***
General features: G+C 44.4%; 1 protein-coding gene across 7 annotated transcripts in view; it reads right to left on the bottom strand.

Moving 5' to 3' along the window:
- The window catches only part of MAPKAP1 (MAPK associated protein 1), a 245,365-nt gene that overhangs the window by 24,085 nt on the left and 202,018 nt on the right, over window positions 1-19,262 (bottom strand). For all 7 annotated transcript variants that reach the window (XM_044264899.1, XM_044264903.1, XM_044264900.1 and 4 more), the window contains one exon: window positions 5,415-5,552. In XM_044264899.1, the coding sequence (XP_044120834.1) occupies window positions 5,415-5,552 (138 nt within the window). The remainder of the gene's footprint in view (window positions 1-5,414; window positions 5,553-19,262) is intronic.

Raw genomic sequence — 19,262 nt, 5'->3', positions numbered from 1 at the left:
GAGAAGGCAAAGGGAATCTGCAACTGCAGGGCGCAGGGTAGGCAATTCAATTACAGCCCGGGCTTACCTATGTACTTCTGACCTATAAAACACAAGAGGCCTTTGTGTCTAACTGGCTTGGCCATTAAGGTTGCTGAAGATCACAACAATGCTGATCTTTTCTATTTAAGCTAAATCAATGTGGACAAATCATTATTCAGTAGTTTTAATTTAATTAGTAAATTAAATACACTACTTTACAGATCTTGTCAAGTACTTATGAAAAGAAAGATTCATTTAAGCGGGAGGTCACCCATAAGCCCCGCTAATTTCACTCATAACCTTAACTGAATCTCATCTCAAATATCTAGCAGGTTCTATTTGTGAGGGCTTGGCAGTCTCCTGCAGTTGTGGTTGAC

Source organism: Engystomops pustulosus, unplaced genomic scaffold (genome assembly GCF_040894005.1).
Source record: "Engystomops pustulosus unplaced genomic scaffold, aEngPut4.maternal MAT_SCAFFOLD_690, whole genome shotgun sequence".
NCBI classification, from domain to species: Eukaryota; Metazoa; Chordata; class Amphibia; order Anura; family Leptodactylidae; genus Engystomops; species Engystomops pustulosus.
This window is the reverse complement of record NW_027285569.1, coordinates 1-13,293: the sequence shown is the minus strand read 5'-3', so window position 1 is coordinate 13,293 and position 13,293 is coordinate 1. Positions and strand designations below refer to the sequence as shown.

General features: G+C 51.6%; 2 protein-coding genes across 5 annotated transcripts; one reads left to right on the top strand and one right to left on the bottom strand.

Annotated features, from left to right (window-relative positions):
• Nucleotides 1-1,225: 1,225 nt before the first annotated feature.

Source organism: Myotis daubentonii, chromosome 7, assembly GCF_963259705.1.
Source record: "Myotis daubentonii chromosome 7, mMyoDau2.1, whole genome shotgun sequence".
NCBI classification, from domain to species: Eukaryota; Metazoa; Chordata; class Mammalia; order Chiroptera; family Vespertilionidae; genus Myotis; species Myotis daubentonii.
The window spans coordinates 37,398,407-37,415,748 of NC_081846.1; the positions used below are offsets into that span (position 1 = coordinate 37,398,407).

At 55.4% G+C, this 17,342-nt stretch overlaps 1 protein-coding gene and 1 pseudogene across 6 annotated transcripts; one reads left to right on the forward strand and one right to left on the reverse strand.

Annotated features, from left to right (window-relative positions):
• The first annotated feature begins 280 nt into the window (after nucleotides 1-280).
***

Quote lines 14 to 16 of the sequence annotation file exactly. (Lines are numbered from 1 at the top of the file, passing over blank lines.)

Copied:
Source record: "Myotis daubentonii chromosome 7, mMyoDau2.1, whole genome shotgun sequence".
NCBI classification, from domain to species: Eukaryota; Metazoa; Chordata; class Mammalia; order Chiroptera; family Vespertilionidae; genus Myotis; species Myotis daubentonii.
The window spans coordinates 37,398,407-37,415,748 of NC_081846.1; the positions used below are offsets into that span (position 1 = coordinate 37,398,407).